Lane: You have a very strong choral program, unusual for a youth orchestra organization. Which groups do the VYO Chorus and the Vermont Youth Concert Chorale perform with?
Domoto: Typically with either of the two top orchestras. This May the Chorus and Youth Orchestra will premiere a piece by Rob Paterson called A New Eaarth [commissioned by the VYOA as part of a Music Alive! residency funded by New Music USA and the League of American Orchestras]. It’s structured around the ideas and words of Bill McKibben, an environmental activist who teaches at Vermont’s Middlebury College and wrote the book Eaarth: Making a Life on a Tough New Planet. It also uses narration, and McKibben will be doing that in the premiere.
Lane: How do you balance new music with standard works?
Domoto: What I’m really interested in—and we already have a strong tradition of this—is for the students to be in contact with the actual composers. So having had this residency with Rob Paterson over the past three seasons has been fantastic. We’ll be doing a lot more in coming years with reading music, both large-ensemble and chamber pieces.
“We’ve had kids who’ve gone on to Juilliard and Curtis, but for me the most important thing is that the kids who don’t choose to go into music come away with a strong love of it, and a desire to apply the experience of community and excellence they’ve had here
to whatever they choose to do.”
Lane: What big standard piece will your top orchestra be performing on its May concert?
Domoto: We’re doing the first four sections of Holst’s The Planets. Rob Paterson’s piece will be 20 to 25 minutes long, and I wanted to make sure we didn’t over-program so that we could do right by him. We’ll also do the first movement of the Elgar Cello Concerto with Liam John, another one of our students who’s graduating. Also, I’ve been teaching conducting to several of the students, and we’re doing Copland’s short work John Henry as an opportunity to give one of them a chance to conduct.
Lane: Do you have some idea about the next big piece you want to do?
Domoto: I want to do one big core-repertory symphony every year. And I’ll have to see what I get in terms of the number of kids who are ready to do concertos. We’ll also be preparing for a tour at the end of next season, so where we end up going will have some influence on what we play. We’re taking the VYO Chorus on tour with us, and we’ll want to choose an American choral work with orchestra as well as something from the region where we end up going. And I’m toying with doing an opera-centered concert this time next year. Hopefully some of my opera-singer colleagues can be induced to come up here to someplace cold—maybe a ski lodge will sweeten the deal.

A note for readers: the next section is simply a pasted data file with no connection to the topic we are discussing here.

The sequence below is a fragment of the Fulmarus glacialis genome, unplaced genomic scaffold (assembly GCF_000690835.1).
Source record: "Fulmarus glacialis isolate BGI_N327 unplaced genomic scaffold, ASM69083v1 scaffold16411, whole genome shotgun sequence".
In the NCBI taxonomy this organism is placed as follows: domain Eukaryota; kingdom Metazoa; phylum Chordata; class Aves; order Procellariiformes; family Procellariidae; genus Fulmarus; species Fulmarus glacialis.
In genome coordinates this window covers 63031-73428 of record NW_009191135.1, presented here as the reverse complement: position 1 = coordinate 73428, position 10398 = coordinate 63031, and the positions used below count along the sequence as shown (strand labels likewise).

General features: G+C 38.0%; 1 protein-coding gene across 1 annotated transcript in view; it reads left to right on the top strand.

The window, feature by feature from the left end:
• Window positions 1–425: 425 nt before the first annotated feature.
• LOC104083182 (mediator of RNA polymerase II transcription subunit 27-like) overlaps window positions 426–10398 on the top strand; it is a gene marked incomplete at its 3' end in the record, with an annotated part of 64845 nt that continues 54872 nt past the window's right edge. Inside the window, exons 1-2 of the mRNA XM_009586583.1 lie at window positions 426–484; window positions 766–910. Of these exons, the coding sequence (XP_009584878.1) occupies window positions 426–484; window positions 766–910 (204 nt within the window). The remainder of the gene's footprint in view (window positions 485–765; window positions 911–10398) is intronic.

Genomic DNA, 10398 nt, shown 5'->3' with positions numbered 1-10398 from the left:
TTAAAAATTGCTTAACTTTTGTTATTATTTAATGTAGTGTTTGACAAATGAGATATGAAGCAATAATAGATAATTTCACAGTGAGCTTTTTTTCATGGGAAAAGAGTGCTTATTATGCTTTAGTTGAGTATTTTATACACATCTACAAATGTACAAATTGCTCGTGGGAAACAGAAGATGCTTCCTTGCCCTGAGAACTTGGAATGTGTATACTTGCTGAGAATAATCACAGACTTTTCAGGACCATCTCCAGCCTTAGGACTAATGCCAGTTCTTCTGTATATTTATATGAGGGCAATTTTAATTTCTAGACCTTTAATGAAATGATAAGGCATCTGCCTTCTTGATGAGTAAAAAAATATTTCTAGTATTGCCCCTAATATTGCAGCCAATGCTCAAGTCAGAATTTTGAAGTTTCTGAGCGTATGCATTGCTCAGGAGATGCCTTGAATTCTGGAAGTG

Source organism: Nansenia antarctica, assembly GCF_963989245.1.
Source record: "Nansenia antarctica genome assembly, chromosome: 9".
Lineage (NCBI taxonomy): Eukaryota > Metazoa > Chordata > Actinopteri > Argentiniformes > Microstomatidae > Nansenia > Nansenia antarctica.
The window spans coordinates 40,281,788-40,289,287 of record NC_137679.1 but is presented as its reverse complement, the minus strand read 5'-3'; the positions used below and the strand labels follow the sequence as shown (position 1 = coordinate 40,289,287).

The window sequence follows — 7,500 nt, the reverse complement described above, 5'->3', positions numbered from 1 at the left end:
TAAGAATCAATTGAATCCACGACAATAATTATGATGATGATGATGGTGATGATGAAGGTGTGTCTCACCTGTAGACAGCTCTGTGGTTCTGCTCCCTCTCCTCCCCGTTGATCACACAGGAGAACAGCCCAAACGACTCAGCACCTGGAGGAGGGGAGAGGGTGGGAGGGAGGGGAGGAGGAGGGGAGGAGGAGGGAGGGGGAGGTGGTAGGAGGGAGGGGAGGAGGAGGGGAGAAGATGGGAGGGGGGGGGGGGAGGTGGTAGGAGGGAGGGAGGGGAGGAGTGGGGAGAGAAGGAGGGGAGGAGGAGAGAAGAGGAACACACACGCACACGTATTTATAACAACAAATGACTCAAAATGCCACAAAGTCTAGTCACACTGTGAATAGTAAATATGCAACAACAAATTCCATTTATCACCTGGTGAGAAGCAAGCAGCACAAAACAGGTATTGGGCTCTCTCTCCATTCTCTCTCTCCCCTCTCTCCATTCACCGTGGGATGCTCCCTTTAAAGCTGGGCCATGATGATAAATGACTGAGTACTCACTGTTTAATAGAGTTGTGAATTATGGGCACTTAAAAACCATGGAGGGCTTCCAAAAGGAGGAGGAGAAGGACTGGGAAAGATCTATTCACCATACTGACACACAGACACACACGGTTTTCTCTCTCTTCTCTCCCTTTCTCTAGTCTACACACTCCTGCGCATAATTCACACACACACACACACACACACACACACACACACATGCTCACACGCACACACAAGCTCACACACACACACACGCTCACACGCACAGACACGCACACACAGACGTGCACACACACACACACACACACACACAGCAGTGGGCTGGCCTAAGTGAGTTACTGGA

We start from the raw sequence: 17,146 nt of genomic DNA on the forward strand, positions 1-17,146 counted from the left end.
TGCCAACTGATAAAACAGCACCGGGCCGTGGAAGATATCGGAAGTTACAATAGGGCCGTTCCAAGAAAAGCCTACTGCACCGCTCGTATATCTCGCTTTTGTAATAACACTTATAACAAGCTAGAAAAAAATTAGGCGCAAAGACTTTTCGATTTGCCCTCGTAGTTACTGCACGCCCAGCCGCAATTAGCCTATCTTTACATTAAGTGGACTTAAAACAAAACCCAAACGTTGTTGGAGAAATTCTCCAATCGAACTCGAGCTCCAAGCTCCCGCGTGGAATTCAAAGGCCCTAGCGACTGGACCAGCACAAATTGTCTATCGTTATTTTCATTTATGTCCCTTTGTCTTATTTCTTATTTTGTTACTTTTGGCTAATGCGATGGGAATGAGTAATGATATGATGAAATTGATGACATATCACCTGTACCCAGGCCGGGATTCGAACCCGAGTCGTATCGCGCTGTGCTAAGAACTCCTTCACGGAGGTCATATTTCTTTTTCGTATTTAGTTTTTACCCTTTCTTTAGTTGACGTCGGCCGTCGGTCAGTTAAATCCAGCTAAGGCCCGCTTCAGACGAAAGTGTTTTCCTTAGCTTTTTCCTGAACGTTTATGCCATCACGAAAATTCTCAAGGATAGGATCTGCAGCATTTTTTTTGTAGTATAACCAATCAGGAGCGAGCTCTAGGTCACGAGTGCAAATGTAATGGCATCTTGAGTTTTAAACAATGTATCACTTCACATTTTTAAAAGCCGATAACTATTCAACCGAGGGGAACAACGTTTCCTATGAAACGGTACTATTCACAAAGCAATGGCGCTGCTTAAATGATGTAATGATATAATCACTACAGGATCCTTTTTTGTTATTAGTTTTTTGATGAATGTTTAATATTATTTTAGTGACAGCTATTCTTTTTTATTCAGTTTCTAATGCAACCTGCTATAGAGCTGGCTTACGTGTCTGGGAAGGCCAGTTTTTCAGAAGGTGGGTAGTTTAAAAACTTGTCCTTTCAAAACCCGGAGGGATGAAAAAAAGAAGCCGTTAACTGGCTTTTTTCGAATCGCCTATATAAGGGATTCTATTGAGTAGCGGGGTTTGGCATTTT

Lane: Is your job entirely artistic, or are you active with fundraising and meeting community members?
Domoto: This first year I’ve had a lot to do on the non-artistic side. A big concern is do we have enough students to support the number of ensembles we have. The major thing for me the last few months and going forward is getting out into the schools and meeting the teachers and having a chance to work with and talk to their students.
Lane: You must have to do a balancing act between maintaining high standards at the top level and doing a lot of education at the lower levels.
Domoto: Yes, and for me conducting two orchestras on the same day is challenging. But with students at the intermediate level, mostly in middle school, I’m able to be pretty demanding. The music isn’t as difficult, but there are still plenty of challenges for them.
We’ve had kids who’ve gone on to Juilliard and Curtis. And that’s great, but for me the more important thing is that the kids who don’t choose to go into music come away with a strong love of music and desire to remain involved in and support musical activity—to apply the experience of community and excellence they’ve had here to whatever they choose to do. We think of ourselves as being drawn together by a common love of music to create this community where we can really develop not only as musicians but as great citizens and great leaders. That’s the greater gift of what the organization can do.
Lane: Did you yourself have a youth orchestra experience?
Domoto: I played in the Seattle Youth Symphony under Vilem Sokol, who passed away this past summer. I’ve been thinking about him a lot in the time since I came up here.
Lane: He was one of those real career youth-orchestra leaders. Do you think of yourself that way?
Domoto: I think it’s a possibility. I really see how we can continue to raise standards, help develop a stronger music education infrastructure in the schools and with private teachers. Can we get funding to send people out to do after-school programs? Can we get an El Sistema-type program going? The underserved community for us means not just poverty but also isolation. Vermont has places where there aren’t enough families close enough together to make group music activity work well. How do we come in and make that happen? I’m very excited about the possibilities.